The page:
Niagara Gazette — If we continue to be as we now are, then one has to wonder what the future will bring for us.
At about the same time that I reached the door to enter a certain convenience store, so did a senior citizen who walked with a cane. I opened the door for him, he thanked me and we both encountered another senior therein whom beneath his squinting eyes he wore an angry scowl etched deeply into his wrinkled face. He had just empty-handedly emerged from an aisle and was heading toward the door to leave. A store clerk had followed him from the aisle, but she walked behind the counter.
The two senior men met face-to-face, stopped and stared at each other for a moment, as each waited for the other to step aside. At first, I thought that the two disheveled men knew each other; but they did not, and soon the man with the cane yielded to the other and hobbled about his shopping.
The squinting man remained motionless for a moment or two thereafter. I watched him as he further contorted his face and squinted towards the unobstructed door, which was only about 10 feet away. While not in his way, I stood near him, fearing that he was in some distress and may have needed some physical or financial help. This was not in the best part of town and it appeared that he might have been short of money. As I watched him, he mumbled, not to me, but to the man that had already passed him. He said, “Get the [blank] outta my way.”
I then watched him as he stumbled out of the door and headed off toward the busy sidewalk of the city. Confused by the situation, I asked the clerk, “What’s wrong with him?”
“He’s blind,” she replied.
Apparently, the blind man, who was obviously a store regular, who carried neither white cane nor wore dark glasses, did not see that the man who had once stood before him was himself on a cane. And the man on the cane had no way of knowing that the man in front of him was blind. Even so, that could not have satisfactorily explained his misery. I asked the clerk, “What’s his problem?”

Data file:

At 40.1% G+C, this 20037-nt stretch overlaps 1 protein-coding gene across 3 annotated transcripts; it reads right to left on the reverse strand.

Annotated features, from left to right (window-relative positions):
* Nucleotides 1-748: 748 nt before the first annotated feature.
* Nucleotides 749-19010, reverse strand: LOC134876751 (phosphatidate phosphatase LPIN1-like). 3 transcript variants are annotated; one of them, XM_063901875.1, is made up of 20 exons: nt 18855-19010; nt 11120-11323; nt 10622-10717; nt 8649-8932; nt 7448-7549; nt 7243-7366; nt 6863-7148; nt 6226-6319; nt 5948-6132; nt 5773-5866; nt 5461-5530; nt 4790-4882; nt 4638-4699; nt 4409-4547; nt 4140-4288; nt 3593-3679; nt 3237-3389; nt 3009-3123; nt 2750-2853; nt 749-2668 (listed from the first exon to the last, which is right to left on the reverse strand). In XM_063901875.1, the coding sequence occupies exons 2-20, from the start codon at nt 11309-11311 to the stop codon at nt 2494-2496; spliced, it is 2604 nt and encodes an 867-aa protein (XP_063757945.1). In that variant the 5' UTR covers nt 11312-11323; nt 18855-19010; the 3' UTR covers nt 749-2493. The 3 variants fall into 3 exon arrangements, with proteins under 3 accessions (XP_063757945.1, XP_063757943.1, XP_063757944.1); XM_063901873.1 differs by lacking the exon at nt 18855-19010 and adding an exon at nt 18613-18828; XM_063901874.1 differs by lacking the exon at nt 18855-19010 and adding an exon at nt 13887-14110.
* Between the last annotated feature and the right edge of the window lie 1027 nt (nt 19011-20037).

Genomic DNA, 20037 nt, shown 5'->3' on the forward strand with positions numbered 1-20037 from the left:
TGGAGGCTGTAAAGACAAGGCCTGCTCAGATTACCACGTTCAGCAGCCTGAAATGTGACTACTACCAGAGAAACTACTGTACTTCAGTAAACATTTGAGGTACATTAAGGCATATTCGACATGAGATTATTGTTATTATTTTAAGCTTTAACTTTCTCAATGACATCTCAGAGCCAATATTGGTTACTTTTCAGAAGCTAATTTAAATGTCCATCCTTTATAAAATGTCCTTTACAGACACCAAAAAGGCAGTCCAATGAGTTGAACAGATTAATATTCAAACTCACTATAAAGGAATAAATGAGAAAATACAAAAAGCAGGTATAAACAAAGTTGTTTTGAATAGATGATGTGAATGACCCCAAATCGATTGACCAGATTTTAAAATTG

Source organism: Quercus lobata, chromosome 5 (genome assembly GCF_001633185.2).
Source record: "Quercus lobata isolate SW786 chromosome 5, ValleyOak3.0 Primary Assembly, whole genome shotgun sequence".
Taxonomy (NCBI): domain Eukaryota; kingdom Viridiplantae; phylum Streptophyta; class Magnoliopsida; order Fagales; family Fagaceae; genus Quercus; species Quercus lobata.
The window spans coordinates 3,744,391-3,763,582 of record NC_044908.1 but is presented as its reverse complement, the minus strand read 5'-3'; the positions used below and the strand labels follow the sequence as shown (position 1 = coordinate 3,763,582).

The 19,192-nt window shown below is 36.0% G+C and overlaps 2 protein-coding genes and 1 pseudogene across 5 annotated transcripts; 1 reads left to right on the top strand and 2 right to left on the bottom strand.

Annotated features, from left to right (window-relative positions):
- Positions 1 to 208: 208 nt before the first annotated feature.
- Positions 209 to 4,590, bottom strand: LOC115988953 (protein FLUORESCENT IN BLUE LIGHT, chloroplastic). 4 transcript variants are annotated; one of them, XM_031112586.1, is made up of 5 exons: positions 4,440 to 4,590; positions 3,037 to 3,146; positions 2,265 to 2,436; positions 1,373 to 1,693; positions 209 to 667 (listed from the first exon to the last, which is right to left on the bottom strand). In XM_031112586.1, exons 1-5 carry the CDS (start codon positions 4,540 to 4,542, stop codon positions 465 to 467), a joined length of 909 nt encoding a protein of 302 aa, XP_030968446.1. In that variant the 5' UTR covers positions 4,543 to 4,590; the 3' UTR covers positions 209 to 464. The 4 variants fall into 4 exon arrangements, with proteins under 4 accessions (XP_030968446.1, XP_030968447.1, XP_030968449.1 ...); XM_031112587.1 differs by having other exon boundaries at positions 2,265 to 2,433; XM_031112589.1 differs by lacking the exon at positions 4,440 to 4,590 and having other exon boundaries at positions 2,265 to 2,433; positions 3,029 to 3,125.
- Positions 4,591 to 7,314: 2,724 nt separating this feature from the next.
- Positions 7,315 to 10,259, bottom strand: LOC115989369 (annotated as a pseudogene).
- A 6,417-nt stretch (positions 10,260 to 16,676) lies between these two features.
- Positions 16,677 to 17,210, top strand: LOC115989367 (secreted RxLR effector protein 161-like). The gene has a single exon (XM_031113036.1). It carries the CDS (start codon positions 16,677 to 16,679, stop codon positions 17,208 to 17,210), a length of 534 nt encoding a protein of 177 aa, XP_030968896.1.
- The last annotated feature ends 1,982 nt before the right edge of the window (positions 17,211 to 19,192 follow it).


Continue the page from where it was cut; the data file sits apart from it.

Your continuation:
The clerk said, “We didn’t have the pinto beans that he wanted.” He was upset by this, and likely a lot of other things in his life, and I wondered how that situation could have been made different. If they had his beans, his expectation for others to make way for him would likely have been the same — even though others had no way of knowing of his plight.
It was obvious that each of the men, given their disabilities, expected others to consider them. Each had a reasonable expectation of a measure of courtesy from others. However, courtesy is something that is much too rare, even among those of us who have the blessings of our full faculties.
I have found that most of us, even the healthiest among us, all have both our own permanent and temporarily undiagnosed disabilities. We all are either crippled or blinded by or to something; and by those said disabilities, we have crippled our youngsters with privilege and pampering by giving to them the canes and dark glasses of everything that they want. They don’t see the world as it is, and unlike the two old men, they unreasonably expect the world to make way for them. When it does not, they become more like the blind man, and less like the crippled one who goes on with life.
We older folk sometimes remain blind to our past, and the causative actions that created a world as such. And there’s not much difference in how we act, as a society, from what happened in the store — we curse the situation and we insist upon what has already happened to happen, so as it seems as if we still have control.
There are other similar examples of this true story in our lives, of which we know. Talk about them among yourselves so that those who have eyes will see, those who have ears will hear, and perhaps we can do better with our healthy grandkids.
Even still, I still wonder, “Lord, what is in store for us, if this behavior continues?”Contact Ken Hamilton at firstname.lastname@example.org.